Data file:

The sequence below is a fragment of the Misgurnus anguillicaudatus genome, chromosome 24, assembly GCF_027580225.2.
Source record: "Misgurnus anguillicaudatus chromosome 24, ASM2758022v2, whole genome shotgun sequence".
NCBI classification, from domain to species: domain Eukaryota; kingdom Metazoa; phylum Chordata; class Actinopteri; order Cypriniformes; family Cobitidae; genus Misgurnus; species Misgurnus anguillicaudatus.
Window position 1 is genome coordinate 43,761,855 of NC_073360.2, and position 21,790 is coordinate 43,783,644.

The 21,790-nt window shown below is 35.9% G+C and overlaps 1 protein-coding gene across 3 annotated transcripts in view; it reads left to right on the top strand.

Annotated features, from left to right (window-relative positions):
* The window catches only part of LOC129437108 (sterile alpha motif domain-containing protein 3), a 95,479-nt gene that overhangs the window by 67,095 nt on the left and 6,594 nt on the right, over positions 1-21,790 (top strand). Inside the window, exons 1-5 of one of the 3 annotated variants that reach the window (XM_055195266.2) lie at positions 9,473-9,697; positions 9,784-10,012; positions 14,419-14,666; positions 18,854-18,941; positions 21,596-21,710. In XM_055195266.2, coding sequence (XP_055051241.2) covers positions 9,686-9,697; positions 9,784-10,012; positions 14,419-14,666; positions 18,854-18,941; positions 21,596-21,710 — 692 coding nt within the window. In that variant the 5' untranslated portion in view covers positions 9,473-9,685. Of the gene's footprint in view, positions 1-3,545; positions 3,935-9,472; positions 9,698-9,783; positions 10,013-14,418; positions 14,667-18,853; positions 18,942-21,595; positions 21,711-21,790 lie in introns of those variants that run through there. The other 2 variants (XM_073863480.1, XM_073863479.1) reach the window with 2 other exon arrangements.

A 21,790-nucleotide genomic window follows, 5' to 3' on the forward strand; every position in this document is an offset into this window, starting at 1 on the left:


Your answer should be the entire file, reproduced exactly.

The sequence below is a fragment of the Misgurnus anguillicaudatus genome, chromosome 24, assembly GCF_027580225.2.
Source record: "Misgurnus anguillicaudatus chromosome 24, ASM2758022v2, whole genome shotgun sequence".
NCBI classification, from domain to species: domain Eukaryota; kingdom Metazoa; phylum Chordata; class Actinopteri; order Cypriniformes; family Cobitidae; genus Misgurnus; species Misgurnus anguillicaudatus.
Window position 1 is genome coordinate 43,761,855 of NC_073360.2, and position 21,790 is coordinate 43,783,644.

The 21,790-nt window shown below is 35.9% G+C and overlaps 1 protein-coding gene across 3 annotated transcripts in view; it reads left to right on the top strand.

Annotated features, from left to right (window-relative positions):
* The window catches only part of LOC129437108 (sterile alpha motif domain-containing protein 3), a 95,479-nt gene that overhangs the window by 67,095 nt on the left and 6,594 nt on the right, over positions 1-21,790 (top strand). Inside the window, exons 1-5 of one of the 3 annotated variants that reach the window (XM_055195266.2) lie at positions 9,473-9,697; positions 9,784-10,012; positions 14,419-14,666; positions 18,854-18,941; positions 21,596-21,710. In XM_055195266.2, coding sequence (XP_055051241.2) covers positions 9,686-9,697; positions 9,784-10,012; positions 14,419-14,666; positions 18,854-18,941; positions 21,596-21,710 — 692 coding nt within the window. In that variant the 5' untranslated portion in view covers positions 9,473-9,685. Of the gene's footprint in view, positions 1-3,545; positions 3,935-9,472; positions 9,698-9,783; positions 10,013-14,418; positions 14,667-18,853; positions 18,942-21,595; positions 21,711-21,790 lie in introns of those variants that run through there. The other 2 variants (XM_073863480.1, XM_073863479.1) reach the window with 2 other exon arrangements.

A 21,790-nucleotide genomic window follows, 5' to 3' on the forward strand; every position in this document is an offset into this window, starting at 1 on the left: